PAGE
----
but kept muttering to himself incessantly, lamenting his own forlorn
and friendless condition.

His name was U Raitong. Formerly he had been a happy and well-cared-for
lad, surrounded and loved by many relatives and kindred, until a
terrible epidemic swept through the village and carried away all
his family and left him orphaned and alone, without sustenance and
without a relative to stand by his bedside in time of sickness or to
perform the funeral rites over his body when he died. Overwhelmed
by grief and sorrow, U Raitong vowed a rash vow that all the days
of his life should be spent in mourning the death of his kindred;
thus it was that he walked about the village lamenting to himself and
wearing ragged clothes. His neighbours, not knowing about the vow,
thought that sorrow had turned his head, so they treated him as an
idiot and pitied him and gave him alms.

His condition was so wretched and his clothes so tattered that he
became a proverb in the country, and to this day, when the Khasis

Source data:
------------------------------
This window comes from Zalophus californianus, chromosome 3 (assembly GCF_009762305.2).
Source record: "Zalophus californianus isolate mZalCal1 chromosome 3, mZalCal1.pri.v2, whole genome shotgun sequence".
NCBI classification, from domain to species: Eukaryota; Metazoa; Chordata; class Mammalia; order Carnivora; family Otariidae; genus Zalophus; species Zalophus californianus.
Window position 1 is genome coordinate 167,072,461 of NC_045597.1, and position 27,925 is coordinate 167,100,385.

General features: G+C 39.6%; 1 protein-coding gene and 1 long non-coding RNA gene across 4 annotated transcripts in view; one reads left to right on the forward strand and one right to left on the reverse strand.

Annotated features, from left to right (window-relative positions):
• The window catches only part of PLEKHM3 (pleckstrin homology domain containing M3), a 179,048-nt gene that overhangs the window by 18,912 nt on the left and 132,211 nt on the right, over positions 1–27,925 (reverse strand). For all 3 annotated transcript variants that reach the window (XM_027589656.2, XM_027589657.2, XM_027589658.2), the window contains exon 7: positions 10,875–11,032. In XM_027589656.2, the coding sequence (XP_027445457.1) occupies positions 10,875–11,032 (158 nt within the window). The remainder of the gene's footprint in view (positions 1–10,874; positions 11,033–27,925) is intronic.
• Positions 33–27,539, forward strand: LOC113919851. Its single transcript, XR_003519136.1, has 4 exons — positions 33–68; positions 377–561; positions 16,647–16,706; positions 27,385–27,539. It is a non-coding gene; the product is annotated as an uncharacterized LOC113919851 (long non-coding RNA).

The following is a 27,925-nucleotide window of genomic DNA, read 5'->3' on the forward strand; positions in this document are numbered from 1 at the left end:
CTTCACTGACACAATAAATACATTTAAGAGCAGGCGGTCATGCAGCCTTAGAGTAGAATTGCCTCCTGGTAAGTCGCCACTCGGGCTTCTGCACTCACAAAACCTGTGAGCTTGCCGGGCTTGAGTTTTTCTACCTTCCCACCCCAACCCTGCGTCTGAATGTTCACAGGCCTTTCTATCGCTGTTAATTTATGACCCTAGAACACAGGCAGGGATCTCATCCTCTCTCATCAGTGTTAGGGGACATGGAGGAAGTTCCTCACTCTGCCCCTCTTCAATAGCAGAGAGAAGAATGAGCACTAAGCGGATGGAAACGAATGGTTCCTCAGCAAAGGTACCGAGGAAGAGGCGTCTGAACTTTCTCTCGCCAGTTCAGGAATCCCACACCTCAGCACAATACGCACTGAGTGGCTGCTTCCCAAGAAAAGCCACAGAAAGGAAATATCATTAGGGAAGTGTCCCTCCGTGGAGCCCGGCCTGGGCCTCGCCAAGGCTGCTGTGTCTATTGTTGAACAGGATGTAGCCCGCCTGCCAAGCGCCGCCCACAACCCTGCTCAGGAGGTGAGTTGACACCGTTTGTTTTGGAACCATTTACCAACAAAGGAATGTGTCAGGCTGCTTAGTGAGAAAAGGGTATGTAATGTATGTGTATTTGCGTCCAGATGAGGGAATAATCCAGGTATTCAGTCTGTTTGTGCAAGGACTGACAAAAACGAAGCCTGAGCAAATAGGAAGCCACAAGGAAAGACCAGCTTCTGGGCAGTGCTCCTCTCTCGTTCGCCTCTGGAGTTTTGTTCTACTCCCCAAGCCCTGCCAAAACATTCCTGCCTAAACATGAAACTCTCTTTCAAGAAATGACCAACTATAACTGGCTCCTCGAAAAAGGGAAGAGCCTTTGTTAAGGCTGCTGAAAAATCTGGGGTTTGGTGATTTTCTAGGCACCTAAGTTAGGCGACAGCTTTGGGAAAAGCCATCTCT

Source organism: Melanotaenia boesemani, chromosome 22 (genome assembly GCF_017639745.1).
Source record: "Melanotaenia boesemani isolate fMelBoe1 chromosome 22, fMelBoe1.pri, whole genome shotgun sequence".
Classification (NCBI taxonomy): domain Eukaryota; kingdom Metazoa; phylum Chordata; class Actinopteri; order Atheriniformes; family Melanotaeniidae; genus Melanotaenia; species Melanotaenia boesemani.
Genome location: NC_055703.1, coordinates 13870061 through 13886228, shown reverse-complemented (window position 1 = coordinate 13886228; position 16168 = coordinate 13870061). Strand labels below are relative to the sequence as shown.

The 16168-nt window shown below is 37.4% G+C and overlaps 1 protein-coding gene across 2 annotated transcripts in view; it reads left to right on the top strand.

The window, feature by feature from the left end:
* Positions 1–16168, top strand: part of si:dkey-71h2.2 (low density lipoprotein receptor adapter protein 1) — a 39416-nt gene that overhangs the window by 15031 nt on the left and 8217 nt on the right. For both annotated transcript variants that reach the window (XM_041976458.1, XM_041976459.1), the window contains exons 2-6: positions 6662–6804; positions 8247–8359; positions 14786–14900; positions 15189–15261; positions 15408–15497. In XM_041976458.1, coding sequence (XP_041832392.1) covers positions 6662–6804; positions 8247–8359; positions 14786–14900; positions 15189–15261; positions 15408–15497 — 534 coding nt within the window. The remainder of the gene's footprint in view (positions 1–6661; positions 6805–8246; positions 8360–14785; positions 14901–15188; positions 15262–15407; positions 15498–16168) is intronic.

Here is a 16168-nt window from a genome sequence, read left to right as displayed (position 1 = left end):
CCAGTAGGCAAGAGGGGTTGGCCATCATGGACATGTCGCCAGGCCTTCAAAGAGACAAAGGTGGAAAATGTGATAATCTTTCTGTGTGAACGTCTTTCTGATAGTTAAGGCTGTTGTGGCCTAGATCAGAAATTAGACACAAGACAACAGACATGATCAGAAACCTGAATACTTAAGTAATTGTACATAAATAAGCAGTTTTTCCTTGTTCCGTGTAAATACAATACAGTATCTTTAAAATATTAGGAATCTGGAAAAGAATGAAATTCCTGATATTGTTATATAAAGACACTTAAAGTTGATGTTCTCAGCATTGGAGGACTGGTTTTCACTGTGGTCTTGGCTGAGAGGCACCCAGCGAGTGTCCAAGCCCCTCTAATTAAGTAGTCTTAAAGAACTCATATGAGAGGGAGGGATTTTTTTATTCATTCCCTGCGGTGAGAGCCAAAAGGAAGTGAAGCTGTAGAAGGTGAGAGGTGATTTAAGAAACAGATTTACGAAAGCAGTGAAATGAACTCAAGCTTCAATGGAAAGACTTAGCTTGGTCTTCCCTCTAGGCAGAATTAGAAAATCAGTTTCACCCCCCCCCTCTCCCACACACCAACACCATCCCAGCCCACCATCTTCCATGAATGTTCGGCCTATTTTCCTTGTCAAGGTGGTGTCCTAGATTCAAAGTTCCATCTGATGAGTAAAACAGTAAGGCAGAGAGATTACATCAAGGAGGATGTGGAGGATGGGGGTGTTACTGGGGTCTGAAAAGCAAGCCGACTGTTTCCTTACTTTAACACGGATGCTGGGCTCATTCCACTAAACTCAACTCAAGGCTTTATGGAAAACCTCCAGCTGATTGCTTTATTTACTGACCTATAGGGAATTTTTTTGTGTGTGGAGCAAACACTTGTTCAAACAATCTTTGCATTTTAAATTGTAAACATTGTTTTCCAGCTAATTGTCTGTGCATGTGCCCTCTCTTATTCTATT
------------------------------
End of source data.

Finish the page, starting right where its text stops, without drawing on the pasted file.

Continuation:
wish to describe one fallen into extreme poverty and wretchedness,
they say, "as poor as U Raitong."

At night time, however, U Raitong considered himself free from the
obligations of his rash vow, and when he retired to his rickety cabin
on the outskirts of the village he divested himself of his rags and
arrayed himself in fine garments, and would play for hours on his
sharati (flute), a bamboo instrument much in vogue among the Khasis
to this day. He was a born musician, and constant practice had made
him an accomplished player, and never did flute give forth sweeter
and richer music than did the sharati of U Raitong as he played by
stealth in the hours of the night when all the village was asleep.

The melodies he composed were so enthralling that he often became
oblivious to all his surroundings and abandoned himself to the charms
of his own subtle music. His body swayed and trembled with pure joy